509-335-8403
yost@wsu.edu

Katie Forsythe

Director of the Transformational Change Initiative

Katie Forsythe is dedicated to improving the undergraduate experience through developing innovative learning opportunities and meaningful connections among individuals and groups. She holds a bachelor’s degree in business administration and a minor in gender, women, and sexuality studies from the University of Washington and a masters degree in higher education from the University of Michigan. Forsythe joined the WSU community in May 2017 and is looking forward to supporting students, parents, faculty, and campus partners as a member of the TCI team.
509-335-2772
katie.forsythe@wsu.edu


Parent Interventions Team

Dr. Matthew Bumpus

Associate Professor of Human Development

Matthew Bumpus is associate professor and associate chair of the Department of Human Development at Washington State University, and is also a faculty member of the Prevention Science Graduate Program. He received a Ph.D. in Human Development and Family Studies from Pennsylvania State University.

Bumpus’ research interests revolve around the ways in which universities and parents can best support college student social, academic, and behavioral well-being. Specifically, he studies how families navigate the transition to college, and the ways in which universities can promote student success across the transition. He is also interested in how programs that promote student well-being can be adapted to best support families and students from diverse backgrounds.

Dr. Brittany Cooper

Assistant Professor of Human Development

Brittany Cooper is an assistant professor of Human Development and the director of the Prevention Science PhD program at Washington State University. Her research focuses on identifying factors necessary for the successful dissemination, implementation, sustainability and public health impact of preventive interventions.

Through her Extension appointment, she also works with federal, state, and local stakeholders regarding how to best support the high quality implementation and sustainability of evidence-based prevention programs in real-world settings. Especially relevant for the TCI project, Cooper has experience in effectively balancing the rigor of quality program evaluation with the realities of large-scale implementation and scale-up. She will apply this experience by contributing to the development of a strong and effective coaching, training, and support system for the TCI’s coordinated, university-wide approach to improving student outcomes.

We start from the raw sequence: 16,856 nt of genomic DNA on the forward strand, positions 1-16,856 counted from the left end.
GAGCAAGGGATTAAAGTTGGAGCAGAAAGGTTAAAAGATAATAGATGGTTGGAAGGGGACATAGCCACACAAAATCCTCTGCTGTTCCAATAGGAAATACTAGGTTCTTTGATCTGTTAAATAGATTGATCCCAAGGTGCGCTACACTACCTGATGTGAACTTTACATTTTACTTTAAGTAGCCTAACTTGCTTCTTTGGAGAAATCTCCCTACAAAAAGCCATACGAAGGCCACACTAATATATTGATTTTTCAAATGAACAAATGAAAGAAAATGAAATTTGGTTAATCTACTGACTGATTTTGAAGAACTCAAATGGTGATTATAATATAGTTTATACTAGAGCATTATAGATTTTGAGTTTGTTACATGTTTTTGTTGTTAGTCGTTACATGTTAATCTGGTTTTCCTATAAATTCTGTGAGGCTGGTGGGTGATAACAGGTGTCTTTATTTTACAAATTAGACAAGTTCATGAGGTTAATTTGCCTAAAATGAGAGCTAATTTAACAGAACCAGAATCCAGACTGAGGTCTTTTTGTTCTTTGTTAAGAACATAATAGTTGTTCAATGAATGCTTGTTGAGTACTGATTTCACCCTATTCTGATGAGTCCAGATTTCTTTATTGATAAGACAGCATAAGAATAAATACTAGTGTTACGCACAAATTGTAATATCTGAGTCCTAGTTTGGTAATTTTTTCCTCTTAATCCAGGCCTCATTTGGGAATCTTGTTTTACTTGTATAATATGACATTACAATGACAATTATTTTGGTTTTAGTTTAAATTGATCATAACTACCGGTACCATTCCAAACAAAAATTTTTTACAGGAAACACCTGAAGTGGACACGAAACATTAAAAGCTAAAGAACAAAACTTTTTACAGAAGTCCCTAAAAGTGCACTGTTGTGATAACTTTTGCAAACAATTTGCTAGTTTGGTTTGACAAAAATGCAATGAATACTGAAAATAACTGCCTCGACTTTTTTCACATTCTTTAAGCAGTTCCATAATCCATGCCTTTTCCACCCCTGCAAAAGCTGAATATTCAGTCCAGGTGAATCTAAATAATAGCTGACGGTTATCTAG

Curriculum Development Team

Dr. Rebecca Van de Vord

Assistant Vice President of AOI, Liaison to the Provost’s Office, and Director of Learning Innovations

Rebecca Van de Vord is assistant vice president and director of learning innovations for Washington State University’s Academic Outreach and Innovation. In addition she serves as Liaison to the Provost’s Office for Teaching Innovation. Van de Vord completed her MA and Ph.D. in WSU’s Murrow College of Communication as well as a graduate certificate in instructional design also from WSU.

Van de Vord worked several years as an instructional designer for online classes and one year as special assistant to the provost for student success. She is committed to fostering instructional methods that enhance student access, success and retention.


Faculty Development Team

Mary Kay Patton

Clinical Assistant Professor, CTLL